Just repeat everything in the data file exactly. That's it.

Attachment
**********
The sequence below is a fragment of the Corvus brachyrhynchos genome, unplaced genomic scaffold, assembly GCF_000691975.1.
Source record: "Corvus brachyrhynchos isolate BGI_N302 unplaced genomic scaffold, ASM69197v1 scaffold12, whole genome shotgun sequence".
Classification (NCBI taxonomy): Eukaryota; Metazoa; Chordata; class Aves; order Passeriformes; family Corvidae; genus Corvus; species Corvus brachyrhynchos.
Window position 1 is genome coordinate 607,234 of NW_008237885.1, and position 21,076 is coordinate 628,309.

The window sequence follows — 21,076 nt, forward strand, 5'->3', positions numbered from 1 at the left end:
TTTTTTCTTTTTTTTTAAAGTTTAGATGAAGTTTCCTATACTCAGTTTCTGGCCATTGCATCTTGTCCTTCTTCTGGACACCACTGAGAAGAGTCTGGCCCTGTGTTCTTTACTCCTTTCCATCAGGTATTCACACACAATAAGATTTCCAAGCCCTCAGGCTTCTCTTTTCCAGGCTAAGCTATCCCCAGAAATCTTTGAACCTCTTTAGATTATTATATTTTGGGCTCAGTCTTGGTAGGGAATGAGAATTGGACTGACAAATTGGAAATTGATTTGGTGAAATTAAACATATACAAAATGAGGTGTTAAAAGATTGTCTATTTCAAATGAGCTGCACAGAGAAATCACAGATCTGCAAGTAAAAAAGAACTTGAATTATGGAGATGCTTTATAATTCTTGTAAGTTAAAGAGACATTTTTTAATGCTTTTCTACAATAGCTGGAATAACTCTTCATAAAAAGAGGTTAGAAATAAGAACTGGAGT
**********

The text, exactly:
The sequence below is a fragment of the Corvus brachyrhynchos genome, unplaced genomic scaffold, assembly GCF_000691975.1.
Source record: "Corvus brachyrhynchos isolate BGI_N302 unplaced genomic scaffold, ASM69197v1 scaffold12, whole genome shotgun sequence".
Classification (NCBI taxonomy): Eukaryota; Metazoa; Chordata; class Aves; order Passeriformes; family Corvidae; genus Corvus; species Corvus brachyrhynchos.
Window position 1 is genome coordinate 607,234 of NW_008237885.1, and position 21,076 is coordinate 628,309.

The window sequence follows — 21,076 nt, forward strand, 5'->3', positions numbered from 1 at the left end:
TTTTTTCTTTTTTTTTAAAGTTTAGATGAAGTTTCCTATACTCAGTTTCTGGCCATTGCATCTTGTCCTTCTTCTGGACACCACTGAGAAGAGTCTGGCCCTGTGTTCTTTACTCCTTTCCATCAGGTATTCACACACAATAAGATTTCCAAGCCCTCAGGCTTCTCTTTTCCAGGCTAAGCTATCCCCAGAAATCTTTGAACCTCTTTAGATTATTATATTTTGGGCTCAGTCTTGGTAGGGAATGAGAATTGGACTGACAAATTGGAAATTGATTTGGTGAAATTAAACATATACAAAATGAGGTGTTAAAAGATTGTCTATTTCAAATGAGCTGCACAGAGAAATCACAGATCTGCAAGTAAAAAAGAACTTGAATTATGGAGATGCTTTATAATTCTTGTAAGTTAAAGAGACATTTTTTAATGCTTTTCTACAATAGCTGGAATAACTCTTCATAAAAAGAGGTTAGAAATAAGAACTGGAGT